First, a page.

Innovation That Matters

Origami biobattery is powered by dirty water

Sport & Fitness

Researchers have developed a disposable biobattery shaped like a ninja star, which can provide power out in the field for up to 20 minutes.

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Researchers at Binghampton University have developed a disposable biobattery shaped like a ninja star, which can provide power to small devices for up to 20 minutes using only a few drops of dirty water. When opened up, the eight modules of the USD 0.75 origami battery connect. Then, once dirty water is added, the bacteria powers a process of bacterial metabolism, which creates a small amount of electricity. This power can then be used in the field to run LEDs or small medical devices such as pregnancy tests and HIV tests.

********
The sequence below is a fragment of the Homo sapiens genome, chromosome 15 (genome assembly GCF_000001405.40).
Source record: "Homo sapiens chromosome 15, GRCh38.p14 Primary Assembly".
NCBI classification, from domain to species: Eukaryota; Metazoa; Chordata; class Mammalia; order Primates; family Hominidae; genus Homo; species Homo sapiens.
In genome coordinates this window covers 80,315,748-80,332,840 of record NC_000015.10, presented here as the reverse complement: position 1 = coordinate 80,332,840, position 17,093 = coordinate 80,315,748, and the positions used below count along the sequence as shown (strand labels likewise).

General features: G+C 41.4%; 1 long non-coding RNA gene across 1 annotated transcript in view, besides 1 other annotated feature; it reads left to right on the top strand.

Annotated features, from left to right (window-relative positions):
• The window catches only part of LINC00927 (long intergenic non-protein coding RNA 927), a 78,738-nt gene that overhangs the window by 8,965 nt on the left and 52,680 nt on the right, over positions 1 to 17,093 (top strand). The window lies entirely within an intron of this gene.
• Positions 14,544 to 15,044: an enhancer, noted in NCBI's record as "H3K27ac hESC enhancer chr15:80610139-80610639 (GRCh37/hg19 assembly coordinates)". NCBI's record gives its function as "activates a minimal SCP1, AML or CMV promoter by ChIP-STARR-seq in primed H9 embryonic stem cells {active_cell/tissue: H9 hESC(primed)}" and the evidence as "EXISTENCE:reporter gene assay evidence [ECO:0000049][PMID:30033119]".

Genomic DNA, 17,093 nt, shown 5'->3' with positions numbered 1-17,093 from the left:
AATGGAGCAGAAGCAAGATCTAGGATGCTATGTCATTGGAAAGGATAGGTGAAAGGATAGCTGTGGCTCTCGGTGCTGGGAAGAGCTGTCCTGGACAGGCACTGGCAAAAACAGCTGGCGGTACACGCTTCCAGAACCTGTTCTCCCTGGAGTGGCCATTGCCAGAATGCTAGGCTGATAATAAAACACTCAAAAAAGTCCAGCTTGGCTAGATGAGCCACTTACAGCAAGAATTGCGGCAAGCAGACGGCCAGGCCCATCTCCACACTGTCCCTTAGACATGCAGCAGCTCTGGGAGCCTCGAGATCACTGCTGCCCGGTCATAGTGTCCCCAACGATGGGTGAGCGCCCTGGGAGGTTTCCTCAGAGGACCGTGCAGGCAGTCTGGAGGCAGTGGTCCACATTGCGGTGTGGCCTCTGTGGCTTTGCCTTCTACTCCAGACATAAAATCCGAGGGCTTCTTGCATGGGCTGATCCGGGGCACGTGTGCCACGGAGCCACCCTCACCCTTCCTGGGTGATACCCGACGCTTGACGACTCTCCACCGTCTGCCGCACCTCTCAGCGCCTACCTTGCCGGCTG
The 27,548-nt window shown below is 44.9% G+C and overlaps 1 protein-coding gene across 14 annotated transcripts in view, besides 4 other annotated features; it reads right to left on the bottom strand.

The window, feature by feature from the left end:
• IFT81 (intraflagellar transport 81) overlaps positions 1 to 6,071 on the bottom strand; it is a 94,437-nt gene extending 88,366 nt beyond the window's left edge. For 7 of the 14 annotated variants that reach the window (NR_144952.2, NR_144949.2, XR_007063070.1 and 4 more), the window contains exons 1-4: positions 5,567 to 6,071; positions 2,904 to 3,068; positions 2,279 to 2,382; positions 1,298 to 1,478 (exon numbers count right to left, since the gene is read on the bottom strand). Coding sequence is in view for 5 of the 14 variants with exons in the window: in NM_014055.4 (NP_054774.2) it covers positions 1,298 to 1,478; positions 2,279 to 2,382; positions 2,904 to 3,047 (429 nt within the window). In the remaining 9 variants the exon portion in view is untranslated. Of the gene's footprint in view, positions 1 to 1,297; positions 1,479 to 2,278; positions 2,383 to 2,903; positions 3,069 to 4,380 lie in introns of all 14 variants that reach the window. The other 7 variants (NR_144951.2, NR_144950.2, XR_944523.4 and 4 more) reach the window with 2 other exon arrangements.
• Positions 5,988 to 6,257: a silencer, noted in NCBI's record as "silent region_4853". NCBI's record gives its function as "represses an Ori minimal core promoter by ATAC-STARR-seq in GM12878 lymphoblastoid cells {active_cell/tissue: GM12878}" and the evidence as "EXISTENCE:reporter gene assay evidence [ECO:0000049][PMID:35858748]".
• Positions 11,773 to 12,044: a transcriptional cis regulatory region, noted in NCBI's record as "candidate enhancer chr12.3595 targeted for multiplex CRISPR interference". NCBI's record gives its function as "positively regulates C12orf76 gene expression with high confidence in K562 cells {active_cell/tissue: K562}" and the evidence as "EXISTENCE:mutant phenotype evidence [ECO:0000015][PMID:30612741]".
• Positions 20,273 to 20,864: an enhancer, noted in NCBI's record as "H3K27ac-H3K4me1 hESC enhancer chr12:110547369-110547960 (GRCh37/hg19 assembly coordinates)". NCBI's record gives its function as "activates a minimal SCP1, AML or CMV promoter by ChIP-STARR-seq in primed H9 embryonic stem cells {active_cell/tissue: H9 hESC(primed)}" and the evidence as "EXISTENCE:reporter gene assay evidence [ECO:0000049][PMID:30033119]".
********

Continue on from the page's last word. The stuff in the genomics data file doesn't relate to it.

The ninja star battery is an adaptation of another paper-based design, created by the same team at the New York university. The new version, a 2.5 inch wide star-shaped frame, has increased power and voltage. Each module contains within its paper layers, an anode, an air-cathode and a proton exchange membrane. To use, individuals pull apart the folds creating fluidic pathways that connect the sections, exposing the cathodes to the air. Then, they feed a few drops of dirty water into an inlet in the centre. The water travels down the pathways into the cells and prompts the chemical reaction, which in turn produces electricity.

The devices are more sensitive than purely paper-based versions, while still being cheap and convenient enough to be used by medical testers and researchers in the field. What other uses are there for accessible bio-batteries?


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